Their onslaught will come in the form of high-dollar digital and TV ad buys and mailers, one of the people familiar with the strategy said.

Details: Axios reviewed overall and state-by-state data the group provided on each of the candidates. (The group did not poll Trump favorability numbers as part of this effort, the person said.)

Biden still enjoyed the most favorable numbers of those Democrats in each of the six states, but slid underwater between last August and this January, from 46%-48%- favorable/unfavorable to a 44%-50%.

By January, Sanders’ favorability was highest in Michigan (44%) and lowest in Ohio (38%). His unfavorable numbers in Florida (54%) led America First officials to believe that could take that key state off the table if Sanders becomes the nominee, and allow them to shift their resources to Michigan and other places where his message seemed to resonate with blue-collar, union workers.

Bloomberg’s six-state average was 34%-45% favorable/unfavorable. The strategists said they expect him to struggle more in culturally conservative states with strong pro-gun cultures, and perform stronger in states like Pennsylvania that have “the northwestern mentality.”

Warren’s average slid between August and January, from 39%-45% favorable/unfavorable to 38%-51%.

Buttigieg, who only polled by the group in January during its second wave of surveys, had an average of 32%-36% favorable/unfavorable across the six states.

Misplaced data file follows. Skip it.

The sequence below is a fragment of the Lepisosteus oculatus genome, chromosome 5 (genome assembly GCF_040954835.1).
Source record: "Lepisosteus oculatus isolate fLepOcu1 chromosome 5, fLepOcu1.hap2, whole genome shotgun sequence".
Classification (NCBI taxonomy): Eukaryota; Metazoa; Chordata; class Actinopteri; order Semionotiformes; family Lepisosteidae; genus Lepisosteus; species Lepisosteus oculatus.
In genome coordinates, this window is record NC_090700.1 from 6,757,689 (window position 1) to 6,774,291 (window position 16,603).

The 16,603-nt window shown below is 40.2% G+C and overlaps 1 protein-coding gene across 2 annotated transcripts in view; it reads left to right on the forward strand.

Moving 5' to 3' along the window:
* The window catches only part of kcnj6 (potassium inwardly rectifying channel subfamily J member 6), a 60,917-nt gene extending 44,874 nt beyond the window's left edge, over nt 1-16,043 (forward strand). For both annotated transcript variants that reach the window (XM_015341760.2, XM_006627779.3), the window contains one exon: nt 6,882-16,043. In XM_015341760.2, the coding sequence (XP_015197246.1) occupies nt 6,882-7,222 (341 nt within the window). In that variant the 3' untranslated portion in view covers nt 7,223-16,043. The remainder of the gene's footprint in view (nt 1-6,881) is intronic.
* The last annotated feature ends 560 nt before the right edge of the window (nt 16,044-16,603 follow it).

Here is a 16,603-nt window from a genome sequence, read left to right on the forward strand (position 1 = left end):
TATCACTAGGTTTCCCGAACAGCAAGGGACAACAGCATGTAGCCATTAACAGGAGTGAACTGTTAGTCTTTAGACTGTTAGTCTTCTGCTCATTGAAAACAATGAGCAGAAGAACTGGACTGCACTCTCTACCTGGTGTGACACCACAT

Methodology: The super PAC conducted live-caller surveys of likely voters in the six states in August 2019 and the second half of January 2020, with sample sizes ranging from 800-1,000 per survey. The likely voters were on average slightly more Democrat, 40.2% to 37.5%. The margins of error in these surveys ranged from 3.1%-3.5%, according to the group.

(David Bythewood) #610

(David Bythewood) #611

And here are Trump supporters putting out videos asking SC Republicans to vote for Bernie to help Trump.

(David Bythewood) #612

We’re doomed.

(David Bythewood) #613

One of the 2020 Primary thread – I have too many there.

The era of ‘whites-only’ elections in America has returned | Carol Anderson

As we head back to South Carolina, the state that fought to protect the white primary until the 1950s, it’s as if black voters don’t matter – again

Day 1133

This is what is stirring within the Democratic party…and Pelosi has said today she will support a Sanders ticket. So it is a lot of controversy and opposing views.

Some national and state Democratic party leaders concerned about Sen. Bernie Sanders’ candidacy are willing to risk a messy, brokered national convention this summer, which could be potentially damaging to the party, to prevent the self-described Democratic socialist from becoming the nominee, The New York Times reported.

Of the 93 superdelegates the Times interviewed, a majority expressed an “overwhelming opposition” to naming Sanders the party’s nominee if he wins a plurality of pledged delegates before the Democratic National Convention in July.

The vast majority also predicted that no candidate would secure the party’s nomination during the primaries and that there will be a brokered convention, the Times reported.

Only nine superdelegates the Times spoke to supported Sanders becoming the nominee if he’s short of a majority at the convention but holds the most delegate votes.

(David Bythewood) #615

I have a hard time feeling sorry for him given he tried the same thing in 2016.

Bernie Sanders pushed for a contested convention in 2016. Now he wants to avoid one.

(M A Croft) #616